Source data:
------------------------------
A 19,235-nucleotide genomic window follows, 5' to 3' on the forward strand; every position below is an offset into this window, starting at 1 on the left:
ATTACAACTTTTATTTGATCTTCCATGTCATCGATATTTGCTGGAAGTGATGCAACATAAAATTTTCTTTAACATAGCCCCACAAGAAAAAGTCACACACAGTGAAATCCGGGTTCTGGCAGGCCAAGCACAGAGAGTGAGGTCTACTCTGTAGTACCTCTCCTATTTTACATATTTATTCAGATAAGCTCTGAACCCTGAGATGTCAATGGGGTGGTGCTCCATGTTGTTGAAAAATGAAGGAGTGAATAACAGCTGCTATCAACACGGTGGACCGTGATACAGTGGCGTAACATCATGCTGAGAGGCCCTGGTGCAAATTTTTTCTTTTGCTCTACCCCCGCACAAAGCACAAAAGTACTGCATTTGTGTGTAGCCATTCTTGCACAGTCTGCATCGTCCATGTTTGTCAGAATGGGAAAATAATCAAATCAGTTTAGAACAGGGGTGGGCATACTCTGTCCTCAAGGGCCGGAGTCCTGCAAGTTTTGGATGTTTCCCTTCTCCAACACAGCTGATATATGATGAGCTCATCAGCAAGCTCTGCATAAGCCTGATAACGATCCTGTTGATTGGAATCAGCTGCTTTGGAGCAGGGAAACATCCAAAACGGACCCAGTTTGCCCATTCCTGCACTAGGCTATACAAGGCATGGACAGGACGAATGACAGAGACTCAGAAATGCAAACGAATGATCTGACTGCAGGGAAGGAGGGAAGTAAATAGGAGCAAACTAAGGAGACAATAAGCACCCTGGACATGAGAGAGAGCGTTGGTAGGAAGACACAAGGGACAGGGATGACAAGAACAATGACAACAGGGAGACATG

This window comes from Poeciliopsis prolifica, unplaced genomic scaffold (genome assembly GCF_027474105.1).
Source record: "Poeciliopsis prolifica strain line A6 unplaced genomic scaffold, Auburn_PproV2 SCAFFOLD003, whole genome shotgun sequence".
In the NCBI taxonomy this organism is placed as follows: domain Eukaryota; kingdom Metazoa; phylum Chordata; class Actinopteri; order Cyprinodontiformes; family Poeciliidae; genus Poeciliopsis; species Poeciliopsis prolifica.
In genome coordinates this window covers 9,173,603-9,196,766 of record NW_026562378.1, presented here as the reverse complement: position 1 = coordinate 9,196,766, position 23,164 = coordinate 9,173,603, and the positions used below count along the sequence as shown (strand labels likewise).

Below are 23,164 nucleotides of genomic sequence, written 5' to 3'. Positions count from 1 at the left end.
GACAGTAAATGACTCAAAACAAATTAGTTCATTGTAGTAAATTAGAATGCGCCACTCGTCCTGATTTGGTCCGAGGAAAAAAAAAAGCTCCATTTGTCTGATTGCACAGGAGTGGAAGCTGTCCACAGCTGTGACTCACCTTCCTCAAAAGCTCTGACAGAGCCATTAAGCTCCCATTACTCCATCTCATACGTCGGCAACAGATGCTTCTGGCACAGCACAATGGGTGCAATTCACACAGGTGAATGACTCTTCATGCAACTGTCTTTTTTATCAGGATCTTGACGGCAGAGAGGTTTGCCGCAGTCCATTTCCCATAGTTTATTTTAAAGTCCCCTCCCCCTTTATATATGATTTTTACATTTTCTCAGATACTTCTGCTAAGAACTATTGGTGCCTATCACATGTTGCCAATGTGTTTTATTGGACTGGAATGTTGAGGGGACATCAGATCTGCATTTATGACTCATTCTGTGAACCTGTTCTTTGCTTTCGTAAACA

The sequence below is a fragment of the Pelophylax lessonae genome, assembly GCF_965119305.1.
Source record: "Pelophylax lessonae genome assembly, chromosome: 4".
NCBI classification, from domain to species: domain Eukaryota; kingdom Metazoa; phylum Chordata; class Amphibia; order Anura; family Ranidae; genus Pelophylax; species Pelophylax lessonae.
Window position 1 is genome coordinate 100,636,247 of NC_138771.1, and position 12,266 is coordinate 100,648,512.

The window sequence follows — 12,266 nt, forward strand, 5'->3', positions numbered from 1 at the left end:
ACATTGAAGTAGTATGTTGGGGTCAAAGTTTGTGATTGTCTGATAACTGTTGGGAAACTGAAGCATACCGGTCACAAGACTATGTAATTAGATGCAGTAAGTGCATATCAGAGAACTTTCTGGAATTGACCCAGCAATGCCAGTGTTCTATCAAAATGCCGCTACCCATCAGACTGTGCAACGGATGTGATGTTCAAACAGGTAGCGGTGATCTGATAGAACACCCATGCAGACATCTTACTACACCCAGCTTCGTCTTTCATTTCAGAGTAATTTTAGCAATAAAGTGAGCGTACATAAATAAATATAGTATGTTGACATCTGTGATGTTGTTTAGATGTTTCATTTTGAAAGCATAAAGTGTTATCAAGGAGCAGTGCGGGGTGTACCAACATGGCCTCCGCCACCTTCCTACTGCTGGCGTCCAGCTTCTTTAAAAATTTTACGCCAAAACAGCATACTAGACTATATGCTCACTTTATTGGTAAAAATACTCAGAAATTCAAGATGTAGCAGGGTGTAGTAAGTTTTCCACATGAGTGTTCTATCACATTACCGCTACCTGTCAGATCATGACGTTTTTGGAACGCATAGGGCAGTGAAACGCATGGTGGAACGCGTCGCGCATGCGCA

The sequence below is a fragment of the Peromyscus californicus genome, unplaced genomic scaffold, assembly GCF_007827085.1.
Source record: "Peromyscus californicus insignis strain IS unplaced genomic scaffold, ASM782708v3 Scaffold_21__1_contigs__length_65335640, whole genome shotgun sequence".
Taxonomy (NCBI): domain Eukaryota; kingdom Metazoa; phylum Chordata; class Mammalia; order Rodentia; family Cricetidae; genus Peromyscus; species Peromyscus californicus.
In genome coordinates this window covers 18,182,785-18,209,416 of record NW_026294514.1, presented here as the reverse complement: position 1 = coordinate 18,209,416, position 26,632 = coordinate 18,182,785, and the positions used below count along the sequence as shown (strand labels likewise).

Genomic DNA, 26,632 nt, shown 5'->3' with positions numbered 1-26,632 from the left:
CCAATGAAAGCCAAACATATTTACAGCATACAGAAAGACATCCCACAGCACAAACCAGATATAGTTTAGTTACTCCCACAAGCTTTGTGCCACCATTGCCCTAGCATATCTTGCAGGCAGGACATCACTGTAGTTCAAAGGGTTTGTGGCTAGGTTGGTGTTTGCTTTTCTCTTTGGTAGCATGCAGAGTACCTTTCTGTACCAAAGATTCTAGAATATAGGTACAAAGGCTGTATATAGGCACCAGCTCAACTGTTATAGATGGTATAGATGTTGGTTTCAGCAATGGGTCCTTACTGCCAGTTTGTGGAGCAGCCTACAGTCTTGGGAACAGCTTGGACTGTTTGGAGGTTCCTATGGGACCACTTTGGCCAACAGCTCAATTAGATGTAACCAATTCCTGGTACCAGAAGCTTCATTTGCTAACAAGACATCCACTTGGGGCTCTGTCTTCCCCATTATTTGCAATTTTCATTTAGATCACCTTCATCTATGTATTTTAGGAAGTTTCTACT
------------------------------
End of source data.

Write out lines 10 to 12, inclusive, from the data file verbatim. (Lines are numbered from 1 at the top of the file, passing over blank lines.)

Source record: "Pelophylax lessonae genome assembly, chromosome: 4".
NCBI classification, from domain to species: domain Eukaryota; kingdom Metazoa; phylum Chordata; class Amphibia; order Anura; family Ranidae; genus Pelophylax; species Pelophylax lessonae.
Window position 1 is genome coordinate 100,636,247 of NC_138771.1, and position 12,266 is coordinate 100,648,512.